Wednesday, February 22, 2006

Google in Court about Thumbnail Images

Google has just lost a preliminary injunction against Perfect 10, a website that shows nude photos for a monthly fee. Apparently Perfect 10 doesn’t like it that their images appear in Google Images because the thumbnail images are just the right size for handheld devices. The logic is that mobile users won’t pay for a subscription to Perfect 10 when they can get the same images for free in Google Images. The reason the images appear in Google Images is because they are being harvested from websites of copyright pirates that make illegal copies of the Perfect 10 images.

In my opinion, Google is not really to blame for the copyright infringers. Perfect 10 should be dealing with those people directly and leave Google alone. Although Google states that they will likely just need to remove Perfect 10 photos from Google Images, this could open the door for a lot more litigation. What about all the nude images from hundreds of other websites that are being pirated and placed on indexable websites? It would be wise for Google to have a general policy of keeping their index free of nude photos. In fact, Google would do well to completely separate itself from the pornography industry, an industry that profits on humanity’s baser instincts. (Yes, I do feel strongly on this issue.)

Tuesday, February 21, 2006


Steve Baldwin has a really nice blog called Ghostsites which is dedicated to really old web pages and sites. A few entries that caught my eye:Baldwin also pointed out John Maeda’s (MIT) side-by-side comparison of Yahoo and Google’s root pages from 1996-2005 as obtained from the Internet Archive. The comparison points out the simplicity of the Google page when compared to the complex Yahoo page.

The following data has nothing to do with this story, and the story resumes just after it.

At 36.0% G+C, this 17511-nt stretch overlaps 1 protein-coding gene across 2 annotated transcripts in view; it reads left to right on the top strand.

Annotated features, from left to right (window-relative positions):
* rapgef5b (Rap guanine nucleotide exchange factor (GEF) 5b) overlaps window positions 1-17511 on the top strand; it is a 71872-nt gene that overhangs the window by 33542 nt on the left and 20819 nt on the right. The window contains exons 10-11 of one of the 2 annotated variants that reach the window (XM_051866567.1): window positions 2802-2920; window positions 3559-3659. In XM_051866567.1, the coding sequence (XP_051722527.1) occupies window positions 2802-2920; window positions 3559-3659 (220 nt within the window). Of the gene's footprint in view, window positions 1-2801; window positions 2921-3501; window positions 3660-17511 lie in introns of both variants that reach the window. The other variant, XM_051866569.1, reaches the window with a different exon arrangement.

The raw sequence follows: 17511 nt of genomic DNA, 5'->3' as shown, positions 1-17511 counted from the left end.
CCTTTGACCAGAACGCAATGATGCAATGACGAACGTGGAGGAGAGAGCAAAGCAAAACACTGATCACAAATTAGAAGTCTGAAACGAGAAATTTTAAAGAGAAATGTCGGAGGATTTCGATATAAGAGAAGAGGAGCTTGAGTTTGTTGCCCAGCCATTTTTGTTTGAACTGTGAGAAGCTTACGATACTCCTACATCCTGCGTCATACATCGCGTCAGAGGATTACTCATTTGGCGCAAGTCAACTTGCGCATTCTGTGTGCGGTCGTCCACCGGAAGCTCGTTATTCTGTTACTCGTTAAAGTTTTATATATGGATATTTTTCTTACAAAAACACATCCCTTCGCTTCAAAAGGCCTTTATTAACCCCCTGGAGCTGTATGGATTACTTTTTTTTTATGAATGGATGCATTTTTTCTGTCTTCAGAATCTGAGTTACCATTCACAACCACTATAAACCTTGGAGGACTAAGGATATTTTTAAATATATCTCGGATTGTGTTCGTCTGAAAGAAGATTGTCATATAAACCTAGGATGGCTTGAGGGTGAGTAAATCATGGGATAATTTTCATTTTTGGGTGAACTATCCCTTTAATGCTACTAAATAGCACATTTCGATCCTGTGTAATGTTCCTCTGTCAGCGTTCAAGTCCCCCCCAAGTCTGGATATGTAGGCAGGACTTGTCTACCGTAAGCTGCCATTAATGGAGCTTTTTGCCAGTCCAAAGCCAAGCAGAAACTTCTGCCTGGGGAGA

hanzo:web = Internet Archive + Furl

I just discovered a new web archiving service called hanzo:web. It is similar to Furl except that they allow you to archive an entire website, not just a single web page. From the site:
We have observed important and beautiful websites emerge and disappear from the web everyday. We believe that archiving the content of all sites is a social necessity and needs to take place now! To this effect we intend to archive all sites, pages and links that come through Hanzo and allow free access to this collection forever.

This sounds a lot like the Internet Archive’s mission:
The Internet Archive is working to prevent the Internet — a new medium with major historical significance — and other "born-digital" materials from disappearing into the past. Collaborating with institutions including the Library of Congress and the Smithsonian, we are working to preserve a record for generations to come.

It's difficult to say when the Hanzo service came online. I found some archived content going back to Nov 2005. They’ll be talking about it at the O'Reilly’s Emerging Technology conference in March and will be launching a public beta of their API.

The contents of the hanzo:web archive are apparently accessible to web crawlers. I couldn’t find a robotos.txt file, and if you do a Google search for "warrick reconstruct" you'll get my Warrick page first and the archived version from hanzo:web second! (I don’t know who archived my page, but thanks!)

Notice the Internet Archive-looking URL:

At the bottom of the page they insert some JavaScript to redirect links back to Hanzo:

<SCRIPT language="Javascript">

// HANZO:WEB ON 2006-02-21 18:47:35.004450.
var archiveurl = "";

function rewriteURL(aCollection, sProp) {